Credit score glitches, and can fast fashion be green? CBC’s Marketplace cheat sheet | CBC News

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A glitch at Equifax left this man with a ‘poor’ credit rating, and you should check yours, too

Equifax says it’s working to resolve the issue for all Meridian Credit Union customers by September. (Equifax)

Velimir Drecun says he wouldn’t have noticed his credit rating had apparently plunged had it not been for a landlord asking specifically for an Equifax credit check when he wanted to rent a basement suite in Toronto earlier this month.

Now, Drecun is warning other Meridian Credit Union customers to check their Equifax credit scores after learning an error within the credit-reporting company had duplicated a maxed-out credit card.

His score was 526 on Equifax, 150 points lower compared with another credit bureau.

Drecun says he normally wouldn’t have known because he gets his credit reports from TransUnion, which listed his credit as “good” at 676.

“It’s frustrating,” Drecun said. “You put the work in to improve it and to have a good history …  and you’re still at the bottom of the barrel.”

Equifax Canada told CBC Toronto a technology change had duplicated credit cards on some Meridian customers’ credit rating reports.

Drecun’s score was amended after he and CBC reached out to Equifax, but not in time for him to put together his rental application. He’s concerned about other Meridian customers who may not know their credit report could be affected.

Meridian is the largest credit union in Ontario and second largest in Canada. Equifax says customers across the country are affected, but neither Meridian nor Equifax would say how many.

Equifax says it’s working to resolve the problem by September. Read more

A new report is highlighting Canada’s health-care crisis, including surgery backlogs, staff shortages and lack of family doctors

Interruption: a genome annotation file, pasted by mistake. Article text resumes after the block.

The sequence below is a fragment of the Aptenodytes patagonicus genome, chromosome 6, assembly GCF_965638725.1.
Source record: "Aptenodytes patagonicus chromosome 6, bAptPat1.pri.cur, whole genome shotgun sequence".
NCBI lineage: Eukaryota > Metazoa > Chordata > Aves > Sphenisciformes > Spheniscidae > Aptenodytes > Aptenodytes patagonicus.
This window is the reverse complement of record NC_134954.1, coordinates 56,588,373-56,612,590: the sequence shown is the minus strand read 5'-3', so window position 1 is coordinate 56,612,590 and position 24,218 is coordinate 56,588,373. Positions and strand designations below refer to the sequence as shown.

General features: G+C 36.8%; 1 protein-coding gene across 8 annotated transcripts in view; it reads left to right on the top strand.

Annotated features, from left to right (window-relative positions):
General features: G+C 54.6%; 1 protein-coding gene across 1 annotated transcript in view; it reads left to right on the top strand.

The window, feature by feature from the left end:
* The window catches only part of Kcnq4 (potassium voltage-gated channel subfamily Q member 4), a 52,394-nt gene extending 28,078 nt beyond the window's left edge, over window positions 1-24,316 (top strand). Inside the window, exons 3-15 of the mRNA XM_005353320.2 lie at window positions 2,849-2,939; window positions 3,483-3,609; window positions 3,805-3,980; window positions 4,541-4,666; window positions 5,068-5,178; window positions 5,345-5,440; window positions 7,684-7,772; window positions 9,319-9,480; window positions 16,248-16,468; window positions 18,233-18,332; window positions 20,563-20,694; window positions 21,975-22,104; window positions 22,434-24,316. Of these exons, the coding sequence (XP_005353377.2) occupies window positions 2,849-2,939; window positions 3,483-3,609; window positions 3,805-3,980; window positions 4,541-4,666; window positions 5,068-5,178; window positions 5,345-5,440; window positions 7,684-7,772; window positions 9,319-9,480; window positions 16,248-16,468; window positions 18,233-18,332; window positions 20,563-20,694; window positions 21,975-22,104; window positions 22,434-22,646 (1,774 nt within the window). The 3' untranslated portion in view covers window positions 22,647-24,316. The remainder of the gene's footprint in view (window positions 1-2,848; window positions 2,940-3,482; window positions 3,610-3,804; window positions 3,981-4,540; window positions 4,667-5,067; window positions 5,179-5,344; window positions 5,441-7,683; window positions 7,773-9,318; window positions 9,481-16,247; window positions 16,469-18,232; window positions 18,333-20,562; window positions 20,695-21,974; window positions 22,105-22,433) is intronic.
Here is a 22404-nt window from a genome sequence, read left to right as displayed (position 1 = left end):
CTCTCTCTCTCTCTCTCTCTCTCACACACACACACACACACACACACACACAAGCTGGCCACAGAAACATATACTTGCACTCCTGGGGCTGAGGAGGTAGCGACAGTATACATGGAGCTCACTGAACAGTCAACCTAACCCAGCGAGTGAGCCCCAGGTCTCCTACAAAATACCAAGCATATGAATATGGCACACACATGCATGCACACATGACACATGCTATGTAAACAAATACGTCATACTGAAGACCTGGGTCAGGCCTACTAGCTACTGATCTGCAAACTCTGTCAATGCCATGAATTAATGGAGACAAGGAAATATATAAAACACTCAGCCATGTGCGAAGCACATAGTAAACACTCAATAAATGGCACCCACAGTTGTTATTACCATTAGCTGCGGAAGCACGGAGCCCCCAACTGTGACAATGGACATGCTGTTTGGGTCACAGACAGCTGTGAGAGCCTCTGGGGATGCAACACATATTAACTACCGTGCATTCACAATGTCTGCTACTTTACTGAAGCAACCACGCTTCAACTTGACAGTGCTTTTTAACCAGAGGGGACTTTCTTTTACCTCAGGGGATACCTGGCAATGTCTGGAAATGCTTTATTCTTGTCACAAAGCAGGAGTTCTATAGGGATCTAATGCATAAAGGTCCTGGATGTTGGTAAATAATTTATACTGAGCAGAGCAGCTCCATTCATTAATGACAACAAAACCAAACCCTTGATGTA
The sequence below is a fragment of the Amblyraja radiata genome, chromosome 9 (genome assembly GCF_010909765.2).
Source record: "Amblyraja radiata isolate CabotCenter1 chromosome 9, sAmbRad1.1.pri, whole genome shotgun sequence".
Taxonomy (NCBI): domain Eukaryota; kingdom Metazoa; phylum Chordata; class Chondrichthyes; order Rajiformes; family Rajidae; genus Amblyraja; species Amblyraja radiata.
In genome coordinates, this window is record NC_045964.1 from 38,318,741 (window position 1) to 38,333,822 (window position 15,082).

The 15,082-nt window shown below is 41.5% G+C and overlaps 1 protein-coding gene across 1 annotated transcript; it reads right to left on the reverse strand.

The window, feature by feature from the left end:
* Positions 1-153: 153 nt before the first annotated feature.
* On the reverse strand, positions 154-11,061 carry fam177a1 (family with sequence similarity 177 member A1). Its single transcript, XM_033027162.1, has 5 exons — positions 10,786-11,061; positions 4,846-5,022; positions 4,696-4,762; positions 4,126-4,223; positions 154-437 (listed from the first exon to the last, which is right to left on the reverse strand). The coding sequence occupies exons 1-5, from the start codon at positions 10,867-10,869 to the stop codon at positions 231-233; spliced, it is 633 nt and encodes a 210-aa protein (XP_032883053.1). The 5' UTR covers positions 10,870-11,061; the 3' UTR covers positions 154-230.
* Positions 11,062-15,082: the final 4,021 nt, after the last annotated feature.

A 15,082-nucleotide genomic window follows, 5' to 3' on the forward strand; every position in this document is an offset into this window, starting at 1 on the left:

A nurse wearing blue scrubs, including a navy scrub cap and a stethoscope around her neck, stands with her arms crossed in front of some bushes.
Toronto-based trauma nurse Eram Chhogala says she experienced burnout during the COVID-19 pandemic, juggling 12-hour days while her own father was sick with the virus. (Submitted by Eram Chhogala)

A new report highlights Canada’s major drop in surgeries during the early years of the pandemic, but those pains were felt unequally across the country’s patchwork provincial health-care systems — with the largest decrease in procedures seen in Newfoundland and Labrador.

The findings were released Wednesday by the Canadian Institute for Health Information (CIHI), an independent organization that compiles and analyzes health system data.

The CIHI team found roughly 743,000 fewer surgeries were performed in Canada during the first 2½ years of the pandemic — a drop of about 13 per cent compared to 2019.

“It takes a long time to catch up when you have to cancel a large number of surgeries,” said Kathleen Morris, CIHI’s vice-president of research and analysis.